Tips for Editing your Winter Vacation Home Video

Posted by April on February 19, 2013

This is a medium shot - great angle and not too wide

As someone who has spent more than a dozen years in the TV business, one of the things I get asked a lot is – "Can you look at my latest video and tell me what you think?" Many of these videos are cute, made for relatives or just shots of a terrific vacation abroad. But some of the passion and valuable time that’s put into these videos don’t always reflect on screen.

Here are some tips that I’ve managed to come up with that may help you along as you put your home video together!

1. Know your camera

First of all, find out the in’s and out’s of your camera. What are its capabilities? What’s the best format to shoot in? How does the zoom and focus work when shooting for video? A lot of digital cameras today shoot both photos and video – so make sure you know how to use the video section. The best thing to do is – find the camera’s handbook and browse through it – while practicing and playing with it at home, that way when you’re out in the cold you're not shivering trying to figure it out on the mountain!

A helmet mount for your camera can come in handy


2. Have a plan

A lot of the home videos I see are shot on the fly… meaning – the user will just turn the camera – point and shoot. Instead, talk about what you want to shoot with your family. Make it an event – and have each member of your family come up with ideas and then choose what you’ll try and film.

Here are some ideas:

  • The family’s favorite ski run (do you have a run that everyone loves to ski on at once?)
  • Tricks and turns – shoot each child’s "style moment"  - give them a chance to show off
  • Fashion show – each child’s favorite ski/snowboard outfit or piece of equipment and why
  • Where you’re staying, feature the city, mountain and accomodations for an overview!
My nephew showing off his "style" shot for our video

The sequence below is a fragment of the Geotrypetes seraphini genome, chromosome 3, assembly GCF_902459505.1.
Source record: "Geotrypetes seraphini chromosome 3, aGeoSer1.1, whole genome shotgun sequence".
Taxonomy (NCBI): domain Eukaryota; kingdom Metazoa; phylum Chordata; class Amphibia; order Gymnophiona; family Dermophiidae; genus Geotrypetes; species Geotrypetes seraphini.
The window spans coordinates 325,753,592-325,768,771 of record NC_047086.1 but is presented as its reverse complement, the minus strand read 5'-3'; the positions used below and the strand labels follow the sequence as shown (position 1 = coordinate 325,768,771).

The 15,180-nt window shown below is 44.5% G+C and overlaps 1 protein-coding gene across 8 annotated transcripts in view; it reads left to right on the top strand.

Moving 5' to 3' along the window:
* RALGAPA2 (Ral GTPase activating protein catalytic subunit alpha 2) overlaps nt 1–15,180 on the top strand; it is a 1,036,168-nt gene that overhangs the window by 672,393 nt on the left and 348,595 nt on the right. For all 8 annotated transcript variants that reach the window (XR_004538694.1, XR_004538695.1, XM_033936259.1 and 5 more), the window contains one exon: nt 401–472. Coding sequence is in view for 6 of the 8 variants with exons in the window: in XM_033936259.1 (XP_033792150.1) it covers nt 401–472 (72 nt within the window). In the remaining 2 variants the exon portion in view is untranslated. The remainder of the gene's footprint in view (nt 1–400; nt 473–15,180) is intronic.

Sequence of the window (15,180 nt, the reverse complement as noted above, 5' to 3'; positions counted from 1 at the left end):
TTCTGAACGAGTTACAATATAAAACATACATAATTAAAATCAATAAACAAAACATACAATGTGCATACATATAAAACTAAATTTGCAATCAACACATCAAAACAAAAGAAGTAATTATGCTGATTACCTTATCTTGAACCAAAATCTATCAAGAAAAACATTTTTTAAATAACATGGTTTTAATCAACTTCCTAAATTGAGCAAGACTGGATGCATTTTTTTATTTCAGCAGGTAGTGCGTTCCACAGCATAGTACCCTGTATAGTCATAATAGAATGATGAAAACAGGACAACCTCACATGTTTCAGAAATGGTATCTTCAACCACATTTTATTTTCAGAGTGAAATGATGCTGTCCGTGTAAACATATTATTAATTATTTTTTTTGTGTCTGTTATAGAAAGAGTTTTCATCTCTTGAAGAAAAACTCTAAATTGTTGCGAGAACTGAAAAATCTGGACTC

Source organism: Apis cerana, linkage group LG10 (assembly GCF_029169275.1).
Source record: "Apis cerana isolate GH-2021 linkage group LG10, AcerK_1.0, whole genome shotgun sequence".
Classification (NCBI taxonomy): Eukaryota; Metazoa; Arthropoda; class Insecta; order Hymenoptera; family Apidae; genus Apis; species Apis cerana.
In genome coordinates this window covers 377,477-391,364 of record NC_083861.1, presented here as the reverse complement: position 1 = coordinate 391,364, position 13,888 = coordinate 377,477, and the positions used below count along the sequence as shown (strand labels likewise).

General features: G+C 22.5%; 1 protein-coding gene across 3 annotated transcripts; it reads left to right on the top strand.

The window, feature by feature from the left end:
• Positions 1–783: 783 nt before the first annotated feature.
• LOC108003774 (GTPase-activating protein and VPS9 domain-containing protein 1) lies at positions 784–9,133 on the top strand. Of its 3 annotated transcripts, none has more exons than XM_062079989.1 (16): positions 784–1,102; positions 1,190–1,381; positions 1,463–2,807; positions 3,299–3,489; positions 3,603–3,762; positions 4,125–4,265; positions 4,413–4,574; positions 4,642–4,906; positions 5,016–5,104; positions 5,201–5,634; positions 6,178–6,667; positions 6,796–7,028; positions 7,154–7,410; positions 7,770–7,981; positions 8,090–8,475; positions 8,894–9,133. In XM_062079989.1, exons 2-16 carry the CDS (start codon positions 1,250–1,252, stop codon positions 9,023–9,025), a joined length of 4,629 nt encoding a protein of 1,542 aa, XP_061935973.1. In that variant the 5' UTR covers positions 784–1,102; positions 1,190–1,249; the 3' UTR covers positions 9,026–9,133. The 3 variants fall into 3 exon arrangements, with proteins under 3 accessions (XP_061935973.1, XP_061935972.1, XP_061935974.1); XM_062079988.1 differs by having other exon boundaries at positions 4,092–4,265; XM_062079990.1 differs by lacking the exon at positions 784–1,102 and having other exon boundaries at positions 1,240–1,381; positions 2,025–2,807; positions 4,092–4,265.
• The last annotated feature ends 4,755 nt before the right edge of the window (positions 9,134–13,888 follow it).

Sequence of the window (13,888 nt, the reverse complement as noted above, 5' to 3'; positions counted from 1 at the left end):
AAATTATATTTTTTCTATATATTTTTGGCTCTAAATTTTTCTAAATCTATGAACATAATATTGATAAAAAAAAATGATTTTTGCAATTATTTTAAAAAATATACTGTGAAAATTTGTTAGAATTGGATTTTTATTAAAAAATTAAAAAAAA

While some of these ideas may sound a little hokey remember you’re shooting for memories and the family that’s not there – so make it fun and something everyone will enjoy for the years to come. 

3. Think in 3’s

One of the things I’ve taken with me throughout my career is the idea of creating a story with a beginning, middle and ending. “Think in 3’s” – is what my mentor taught me in storytelling on video. Try and contain your creativity and subjects to 3 things – that way you don’t get carried away with 20 minutes of a wide shot of you or your kids skiing down the mountain.

4. Shoot close ups and different angles.

This also is relative to “thinking in 3’s” – shoot 3 different ways/angles:

  • Wide Shots
  • Medium Shots
  • Close-up Shots

A lot of times especially with ski home videos you will find you have a ton of video that’s a continuous wide shot of your family skiing down the mountain. Try and avoid this – no one will want to watch 10 minutes of this – let alone you don’t want to be stuck editing this. While it may be epic in real life, it gets old quickly on video.

This is shot with an X-shot pole and camera

So one of the best things you can do is stop and shoot different angles. Shoot close ups or “cut aways” – these are shots that are different from your main shot – that way when you’re editing – you have something to cut to other than 3 wide shots at once. 

5. Watch your timing

Try and keep the length to a maximum of 5 minutes. Everyone knows we all have short attention spans in this day and era, so unless you’re a professional shooter and editor – it’s good to keep a time cap in mind. This will also force you to edit out continuous shots of unwanted moments that may repeat themselves often. (I’m thinking of that 10-minute ride up the lift or 20-minute shoot down a hill.) 

6. Edit Your Production

Editing your video shots using what is called a nonlinear editor, such as Apple's iMovie, Windows Movie Maker, or Adobe Premiere Elements, is simply the best way to make better video productions. The process is not as difficult as you think, but it does require extra time. With a movie editor, you can get rid of poor shots, tighten the editing, add smooth transitions, background music, and titles to make your production worth watching. 

When you're stuck, do as everyone does and Google. There are a ton of video editing websites out there that will give you a ton of tips on what to do and how to do it. Don't get overwhelmed - just take it one shot at a time.


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Comment posted by April on February 21, 2013 2:00 PM MST

Thanks JD! My next one is even more applicable when on the mountain - I found some great instant / automatic editing apps for your phone!

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Comment posted by J.D. Cronin on February 20, 2013 6:46 AM MST

Great advice will have this article on my iphone when we come to PC this spring.

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